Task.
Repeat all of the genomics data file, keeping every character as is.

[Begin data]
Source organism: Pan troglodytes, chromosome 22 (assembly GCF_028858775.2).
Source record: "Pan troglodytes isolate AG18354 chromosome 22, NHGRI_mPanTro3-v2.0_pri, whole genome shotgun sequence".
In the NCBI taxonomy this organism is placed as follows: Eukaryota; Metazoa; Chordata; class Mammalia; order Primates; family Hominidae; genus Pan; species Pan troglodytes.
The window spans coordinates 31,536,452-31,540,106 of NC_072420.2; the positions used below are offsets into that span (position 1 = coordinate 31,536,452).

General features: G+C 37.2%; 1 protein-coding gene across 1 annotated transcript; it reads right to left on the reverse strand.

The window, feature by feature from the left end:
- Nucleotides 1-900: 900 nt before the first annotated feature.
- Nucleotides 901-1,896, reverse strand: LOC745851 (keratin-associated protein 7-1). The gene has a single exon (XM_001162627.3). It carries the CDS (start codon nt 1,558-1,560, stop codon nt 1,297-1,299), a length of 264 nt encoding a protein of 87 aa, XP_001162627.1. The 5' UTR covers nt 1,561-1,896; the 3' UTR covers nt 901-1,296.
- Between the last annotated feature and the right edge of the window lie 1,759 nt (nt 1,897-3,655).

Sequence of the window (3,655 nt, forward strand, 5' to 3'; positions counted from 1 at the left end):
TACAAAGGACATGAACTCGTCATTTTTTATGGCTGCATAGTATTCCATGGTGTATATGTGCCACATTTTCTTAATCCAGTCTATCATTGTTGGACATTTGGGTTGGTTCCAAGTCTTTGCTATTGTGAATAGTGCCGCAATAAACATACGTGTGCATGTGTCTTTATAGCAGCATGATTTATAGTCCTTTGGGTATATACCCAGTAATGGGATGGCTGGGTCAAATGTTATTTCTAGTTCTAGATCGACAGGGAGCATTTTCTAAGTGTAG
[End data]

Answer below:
Source organism: Pan troglodytes, chromosome 22 (assembly GCF_028858775.2).
Source record: "Pan troglodytes isolate AG18354 chromosome 22, NHGRI_mPanTro3-v2.0_pri, whole genome shotgun sequence".
In the NCBI taxonomy this organism is placed as follows: Eukaryota; Metazoa; Chordata; class Mammalia; order Primates; family Hominidae; genus Pan; species Pan troglodytes.
The window spans coordinates 31,536,452-31,540,106 of NC_072420.2; the positions used below are offsets into that span (position 1 = coordinate 31,536,452).

General features: G+C 37.2%; 1 protein-coding gene across 1 annotated transcript; it reads right to left on the reverse strand.

The window, feature by feature from the left end:
- Nucleotides 1-900: 900 nt before the first annotated feature.
- Nucleotides 901-1,896, reverse strand: LOC745851 (keratin-associated protein 7-1). The gene has a single exon (XM_001162627.3). It carries the CDS (start codon nt 1,558-1,560, stop codon nt 1,297-1,299), a length of 264 nt encoding a protein of 87 aa, XP_001162627.1. The 5' UTR covers nt 1,561-1,896; the 3' UTR covers nt 901-1,296.
- Between the last annotated feature and the right edge of the window lie 1,759 nt (nt 1,897-3,655).

Sequence of the window (3,655 nt, forward strand, 5' to 3'; positions counted from 1 at the left end):
TACAAAGGACATGAACTCGTCATTTTTTATGGCTGCATAGTATTCCATGGTGTATATGTGCCACATTTTCTTAATCCAGTCTATCATTGTTGGACATTTGGGTTGGTTCCAAGTCTTTGCTATTGTGAATAGTGCCGCAATAAACATACGTGTGCATGTGTCTTTATAGCAGCATGATTTATAGTCCTTTGGGTATATACCCAGTAATGGGATGGCTGGGTCAAATGTTATTTCTAGTTCTAGATCGACAGGGAGCATTTTCTAAGTGTAG